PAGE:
While you’re setting up your feed, you need to decide what it is that you’ll be tracking. You can add these items in the fields section. For my build, all I need to track is the level of noise. Sparkfun automatically adds a timestamp for you, which is the other piece of data that I’d like to collect.

Once you’ve created your feed, keep the window open so you have easy access to your public and private keys–you’ll need those in the next step.

Set Up Your Dev Environment

Now that your sensor is plugged in, power your Edison is powered on again. Once it’s booted up, run “bloop c” from Terminal on your computer to SSH into your Edison. Once you’re in, make a new directory for your project in your root folder. Grab the contents of my package.json file, and then run “npm install” from the root directory. This will install Forever, Moment, Moment Timezone, and Request, as well as any dependencies that they have.

Time to write some code!

The code we’re writing is fairly simply. All we’re going to do is listen to the sensor, and when we hear a noise above a certain level, send the data off to our feed. You can find the code on my GitHub, but I’d much rather you read through the code below and see what’s going on.

// Require libraries
var m = require('mraa');
var request = require('request');
var moment = require('moment');
var momentTimezone = require('moment-timezone');

// Do a sanity check to make sure that MRAA is loaded
console.log('MRAA Version: ' + m.getVersion());

// Declare your sensor as an analog input
var soundSensor = new m.Aio(0);

// Set the sound threshold
var threshold = 800;

// Run the function to start out

// Declare the sound check function
function checkSoundLevels(){
  // read the value to start off
  var soundValue =;

  // Log the value to see where you need to set the threshold–uncomment this line to debug

  // If the sound is higher than the threshold, make the request
  if(soundValue >= threshold){
    // Set the current time with my timezone, format the date and time
    var currentTime = moment().tz("America/Chicago").format('HH:mm:ss–MM/DD/YYYY');
    // Use the request library to hit the Sparkfun URL–make sure you replace the applicable parts with your data
    request('[INSERT PUBLIC KEY]?private_key=[INSERT PRIVATE KEY]&soundlevel=' + soundValue + '&localtime=' + currentTime, function(error, response, body){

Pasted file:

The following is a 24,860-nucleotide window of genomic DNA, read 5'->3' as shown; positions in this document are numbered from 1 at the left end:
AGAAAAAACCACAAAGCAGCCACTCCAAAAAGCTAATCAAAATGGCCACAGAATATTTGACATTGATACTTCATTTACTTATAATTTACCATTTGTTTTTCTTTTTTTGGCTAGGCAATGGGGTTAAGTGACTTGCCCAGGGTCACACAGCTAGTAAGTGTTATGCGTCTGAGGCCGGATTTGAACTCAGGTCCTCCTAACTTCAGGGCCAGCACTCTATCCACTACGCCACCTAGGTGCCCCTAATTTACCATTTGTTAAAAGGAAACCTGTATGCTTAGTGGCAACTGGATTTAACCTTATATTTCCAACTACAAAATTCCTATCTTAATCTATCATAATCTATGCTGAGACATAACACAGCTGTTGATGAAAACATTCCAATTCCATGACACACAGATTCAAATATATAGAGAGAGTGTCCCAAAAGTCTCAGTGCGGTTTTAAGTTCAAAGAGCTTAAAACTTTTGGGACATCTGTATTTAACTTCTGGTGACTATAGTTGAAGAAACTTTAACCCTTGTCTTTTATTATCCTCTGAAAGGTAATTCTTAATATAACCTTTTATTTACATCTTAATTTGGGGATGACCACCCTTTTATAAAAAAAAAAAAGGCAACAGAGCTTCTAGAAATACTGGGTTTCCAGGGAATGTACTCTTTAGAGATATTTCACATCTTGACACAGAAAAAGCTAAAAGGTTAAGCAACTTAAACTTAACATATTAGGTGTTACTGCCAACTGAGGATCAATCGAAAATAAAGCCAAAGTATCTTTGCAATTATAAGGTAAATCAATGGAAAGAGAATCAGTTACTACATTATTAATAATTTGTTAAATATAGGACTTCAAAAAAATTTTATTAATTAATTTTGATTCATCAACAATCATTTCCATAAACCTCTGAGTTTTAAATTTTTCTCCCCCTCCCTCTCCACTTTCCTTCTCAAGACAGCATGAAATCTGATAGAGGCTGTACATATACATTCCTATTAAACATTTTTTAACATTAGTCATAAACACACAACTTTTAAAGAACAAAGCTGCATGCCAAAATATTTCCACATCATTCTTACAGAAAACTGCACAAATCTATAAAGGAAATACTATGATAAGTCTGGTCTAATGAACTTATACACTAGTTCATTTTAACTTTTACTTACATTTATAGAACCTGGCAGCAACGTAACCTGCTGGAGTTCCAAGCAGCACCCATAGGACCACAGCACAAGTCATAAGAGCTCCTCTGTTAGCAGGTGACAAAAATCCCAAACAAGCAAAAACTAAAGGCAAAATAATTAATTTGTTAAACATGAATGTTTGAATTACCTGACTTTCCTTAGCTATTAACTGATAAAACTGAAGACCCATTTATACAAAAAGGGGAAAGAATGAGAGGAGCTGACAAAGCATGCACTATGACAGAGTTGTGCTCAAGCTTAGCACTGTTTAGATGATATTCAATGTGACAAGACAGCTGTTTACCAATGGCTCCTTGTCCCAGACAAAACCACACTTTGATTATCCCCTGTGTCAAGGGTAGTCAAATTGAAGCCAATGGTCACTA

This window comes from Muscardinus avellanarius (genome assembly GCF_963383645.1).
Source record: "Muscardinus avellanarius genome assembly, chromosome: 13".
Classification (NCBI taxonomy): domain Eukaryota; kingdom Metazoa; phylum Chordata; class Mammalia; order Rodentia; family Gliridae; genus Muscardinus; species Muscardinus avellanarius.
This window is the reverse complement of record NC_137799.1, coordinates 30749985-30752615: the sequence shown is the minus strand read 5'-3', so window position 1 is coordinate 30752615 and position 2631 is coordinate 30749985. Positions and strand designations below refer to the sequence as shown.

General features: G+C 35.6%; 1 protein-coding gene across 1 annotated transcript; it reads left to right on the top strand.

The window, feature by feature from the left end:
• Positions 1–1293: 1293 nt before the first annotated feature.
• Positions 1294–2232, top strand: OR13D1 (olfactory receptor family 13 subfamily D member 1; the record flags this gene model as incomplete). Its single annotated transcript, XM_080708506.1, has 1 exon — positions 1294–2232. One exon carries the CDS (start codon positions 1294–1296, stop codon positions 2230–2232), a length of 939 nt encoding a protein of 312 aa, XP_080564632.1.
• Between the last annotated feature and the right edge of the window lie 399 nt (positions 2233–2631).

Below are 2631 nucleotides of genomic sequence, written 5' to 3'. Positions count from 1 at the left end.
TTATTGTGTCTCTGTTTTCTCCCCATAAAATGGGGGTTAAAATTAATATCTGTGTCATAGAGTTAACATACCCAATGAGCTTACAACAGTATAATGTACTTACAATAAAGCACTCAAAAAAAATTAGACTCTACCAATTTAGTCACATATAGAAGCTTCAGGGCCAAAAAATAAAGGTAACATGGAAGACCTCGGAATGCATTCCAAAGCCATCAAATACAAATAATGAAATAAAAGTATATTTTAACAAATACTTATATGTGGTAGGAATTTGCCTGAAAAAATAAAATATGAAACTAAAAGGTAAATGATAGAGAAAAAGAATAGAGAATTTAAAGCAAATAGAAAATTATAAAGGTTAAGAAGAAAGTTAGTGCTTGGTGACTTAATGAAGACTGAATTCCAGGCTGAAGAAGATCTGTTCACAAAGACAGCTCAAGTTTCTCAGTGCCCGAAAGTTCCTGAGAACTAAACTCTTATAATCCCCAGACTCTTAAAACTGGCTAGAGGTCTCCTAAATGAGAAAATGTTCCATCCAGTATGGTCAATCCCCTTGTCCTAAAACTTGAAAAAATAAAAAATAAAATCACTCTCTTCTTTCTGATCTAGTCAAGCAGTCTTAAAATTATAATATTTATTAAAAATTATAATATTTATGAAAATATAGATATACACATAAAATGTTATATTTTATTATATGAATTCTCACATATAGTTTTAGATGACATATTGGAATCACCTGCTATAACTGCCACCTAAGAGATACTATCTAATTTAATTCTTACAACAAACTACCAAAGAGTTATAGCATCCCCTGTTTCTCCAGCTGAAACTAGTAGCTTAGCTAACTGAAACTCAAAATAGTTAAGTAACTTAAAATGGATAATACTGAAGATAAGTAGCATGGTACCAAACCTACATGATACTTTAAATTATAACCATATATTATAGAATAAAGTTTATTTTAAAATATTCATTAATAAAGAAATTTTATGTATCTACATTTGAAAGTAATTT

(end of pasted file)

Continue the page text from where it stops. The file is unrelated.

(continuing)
// If the response is good, wait 10 seconds before we start checking again
      if(response.statusCode === 200){
        console.log('posted successfully with a sound value of ' + soundValue + ' at ' + currentTime);
          setTimeout(checkSoundLevels, 100);
        }, 10000);
      } else {
        console.log('oops, there was an error');
        console.log(response.statusCode + ' :::: ' + response.body);
        setTimeout(checkSoundLevels, 100);
  } else {
    setTimeout(checkSoundLevels, 100);
    // console.log(soundValue);

When you look at the code, you’ll need to find the spot that says ”[YOUR PRIVATE KEY]” and ”[YOUR STREAM ID]” and replace those with the info that you got from Sparkfun when you set up your stream.

Run Your Code

Once everything is loaded and configured, navigate to the root folder of your project, and run “node whateverYouNamedYourFile.js”. If you left the console.logs in, you’ll see the data start to come through the terminal. Adjust your threshold to your liking, then make a loud noise and go check to see that it updated on Sparkfun. If you see the data on Sparkfun’s website after a refresh, you got it right. If you don’t see the new data coming in, double check that you entered your stream’s ID, private key, and data fields correctly. Also take a look at the console output after your run node on your file–the logs there may help you debug your code.

Experiment Results

I was constantly refreshing the data.sparkfun feed the first few days that I was running the tracker. Much to my dismay, the tracker was logging a noise almost every five minutes. I came home ready to go apologize to my neighbors for my unruly dog and swear to them that he doesn’t do this while we’re home. The third day that I ran it, I left it running while I took King out for a walk when I got home. When I came back in, the tracker had been registering the entire time that we were gone. After a little threshold adjusting, I was able to hone in on the right values and get a good read. Turns out that he was only barking a few times a day, and a little white noise in the apartment reduced that even more.